Speaking to Yahoo Finance earlier this week, American Economic Liberties Project Senior Policy Analyst Krista Brown was blunt in her assessment of Ticketmaster and Live Nation in the wake of last month’s bombshell hearing before the Senate Judiciary Committee.

“Essentially these two companies have bene acting pretty monopolistic for decades at this point,” she told the hosts, then elaborated further.

Prior to the 2010 merger [of Ticketmaster and Live Nation], Live Nation had consolidated the concert-promotion business throughout the ’90s, started by this man Bob Silverman. And that company initially was named SFX. It got rolled up into Clear Channel, a radio consolidator, and then spun off to Live Nation.

Ticketmaster did the same starting even earlier, rolling up the ticketing industry in the ’80s and ’90s. And the two, they were acting with exclusive arrangements throughout the ’90s. So prior to the merger, they already had this vast control of the industry. Both actually have been probed for antitrust issues by the Department of Justice.

And then in 2010, you know, their informal marriage was formalized, and they merged. And that’s kind of what we see today where we have this vast consolidation, and we get one ticketing platform, essentially one– well, the largest promoter that also has exclusive arrangements with the majority of large venues.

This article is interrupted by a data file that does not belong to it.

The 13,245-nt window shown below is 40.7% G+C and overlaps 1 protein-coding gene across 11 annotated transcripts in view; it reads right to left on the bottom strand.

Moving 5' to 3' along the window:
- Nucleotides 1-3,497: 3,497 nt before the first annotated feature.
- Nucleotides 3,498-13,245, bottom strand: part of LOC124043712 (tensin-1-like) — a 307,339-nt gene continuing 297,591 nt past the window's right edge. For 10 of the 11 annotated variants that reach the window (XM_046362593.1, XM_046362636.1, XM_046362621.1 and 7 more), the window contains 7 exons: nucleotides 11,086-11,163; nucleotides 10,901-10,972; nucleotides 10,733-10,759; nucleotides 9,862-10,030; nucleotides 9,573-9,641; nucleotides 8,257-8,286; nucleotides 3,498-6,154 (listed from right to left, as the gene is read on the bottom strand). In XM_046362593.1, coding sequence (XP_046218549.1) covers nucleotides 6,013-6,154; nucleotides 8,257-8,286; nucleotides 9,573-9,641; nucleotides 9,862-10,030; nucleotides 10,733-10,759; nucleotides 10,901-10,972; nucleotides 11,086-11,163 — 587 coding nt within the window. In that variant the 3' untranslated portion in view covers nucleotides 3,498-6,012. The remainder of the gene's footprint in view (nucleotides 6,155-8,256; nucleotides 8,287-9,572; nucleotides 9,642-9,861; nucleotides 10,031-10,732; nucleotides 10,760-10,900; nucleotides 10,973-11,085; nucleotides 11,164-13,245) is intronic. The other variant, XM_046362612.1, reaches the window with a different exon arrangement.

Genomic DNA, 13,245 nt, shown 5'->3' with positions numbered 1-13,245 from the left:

The companies have, as most people know, been under intense scrutiny from the public and lawmakers alike for a long time amid allegations of anticompetitive behavior that hurts consumers in the live entertainment and ticket markets. Things have come to a head in recent months as fans have returned to live events in a huge way following the lengthy pandemic-related shutdown of mass gatherings, only to be confronted with outrageous ticket prices surged using “dynamic” and “platinum” ticketing schemes, system failures like during the maligned Taylor Swift Eras Tour presale in November that led to the hearing before the Senate.

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In response, Live Nation has brought one of the top antitrust lawyers in the United States in-house as its Executive Vice President for Corporate and Regulatory Affairs. It has continued to blame “bots” and ticket scalping for all consumers issues in the ticketing space, though it did apologize to Swift for the failures of her tour onsale.

American Economic Liberties Project is one of many groups that have formed a coalition asking that the Department of Justice investigate competition violations alleged by the entertainment giant – dubbed “Break Up Ticketmaster” – as well as for lawmakers to address the underlying competition issues inherent to the vertically integrated company running so much of the business. That campaign saw an enormous surge in consumer support after its launch in the fall, with more than 51,200 letters sent through the campaign thus far.

Watch Brown’s full interview with Yahoo Finance here:

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